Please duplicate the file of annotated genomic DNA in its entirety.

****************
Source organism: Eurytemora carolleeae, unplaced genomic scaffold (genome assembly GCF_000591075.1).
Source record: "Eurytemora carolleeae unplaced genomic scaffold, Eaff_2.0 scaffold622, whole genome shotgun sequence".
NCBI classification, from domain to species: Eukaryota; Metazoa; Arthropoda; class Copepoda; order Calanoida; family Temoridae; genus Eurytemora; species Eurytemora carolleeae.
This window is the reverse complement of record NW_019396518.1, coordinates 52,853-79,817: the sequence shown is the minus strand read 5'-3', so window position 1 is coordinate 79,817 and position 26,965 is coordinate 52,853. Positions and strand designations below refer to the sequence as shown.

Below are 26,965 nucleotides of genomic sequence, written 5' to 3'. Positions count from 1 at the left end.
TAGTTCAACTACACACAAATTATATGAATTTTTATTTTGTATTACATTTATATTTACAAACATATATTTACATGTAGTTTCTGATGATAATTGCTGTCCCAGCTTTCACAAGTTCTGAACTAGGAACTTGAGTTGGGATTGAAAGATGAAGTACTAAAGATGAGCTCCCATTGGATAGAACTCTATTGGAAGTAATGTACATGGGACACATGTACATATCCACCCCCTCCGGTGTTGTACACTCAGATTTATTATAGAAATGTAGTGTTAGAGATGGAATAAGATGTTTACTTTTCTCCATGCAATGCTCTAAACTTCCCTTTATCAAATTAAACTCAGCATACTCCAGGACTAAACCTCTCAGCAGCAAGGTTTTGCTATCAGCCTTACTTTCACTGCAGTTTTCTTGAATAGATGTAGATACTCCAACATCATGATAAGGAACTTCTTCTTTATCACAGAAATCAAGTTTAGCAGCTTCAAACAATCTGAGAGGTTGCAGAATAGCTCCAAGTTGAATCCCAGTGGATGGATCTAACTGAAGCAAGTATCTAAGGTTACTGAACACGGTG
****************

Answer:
Source organism: Eurytemora carolleeae, unplaced genomic scaffold (genome assembly GCF_000591075.1).
Source record: "Eurytemora carolleeae unplaced genomic scaffold, Eaff_2.0 scaffold622, whole genome shotgun sequence".
NCBI classification, from domain to species: Eukaryota; Metazoa; Arthropoda; class Copepoda; order Calanoida; family Temoridae; genus Eurytemora; species Eurytemora carolleeae.
This window is the reverse complement of record NW_019396518.1, coordinates 52,853-79,817: the sequence shown is the minus strand read 5'-3', so window position 1 is coordinate 79,817 and position 26,965 is coordinate 52,853. Positions and strand designations below refer to the sequence as shown.

Below are 26,965 nucleotides of genomic sequence, written 5' to 3'. Positions count from 1 at the left end.
TAGTTCAACTACACACAAATTATATGAATTTTTATTTTGTATTACATTTATATTTACAAACATATATTTACATGTAGTTTCTGATGATAATTGCTGTCCCAGCTTTCACAAGTTCTGAACTAGGAACTTGAGTTGGGATTGAAAGATGAAGTACTAAAGATGAGCTCCCATTGGATAGAACTCTATTGGAAGTAATGTACATGGGACACATGTACATATCCACCCCCTCCGGTGTTGTACACTCAGATTTATTATAGAAATGTAGTGTTAGAGATGGAATAAGATGTTTACTTTTCTCCATGCAATGCTCTAAACTTCCCTTTATCAAATTAAACTCAGCATACTCCAGGACTAAACCTCTCAGCAGCAAGGTTTTGCTATCAGCCTTACTTTCACTGCAGTTTTCTTGAATAGATGTAGATACTCCAACATCATGATAAGGAACTTCTTCTTTATCACAGAAATCAAGTTTAGCAGCTTCAAACAATCTGAGAGGTTGCAGAATAGCTCCAAGTTGAATCCCAGTGGATGGATCTAACTGAAGCAAGTATCTAAGGTTACTGAACACGGTG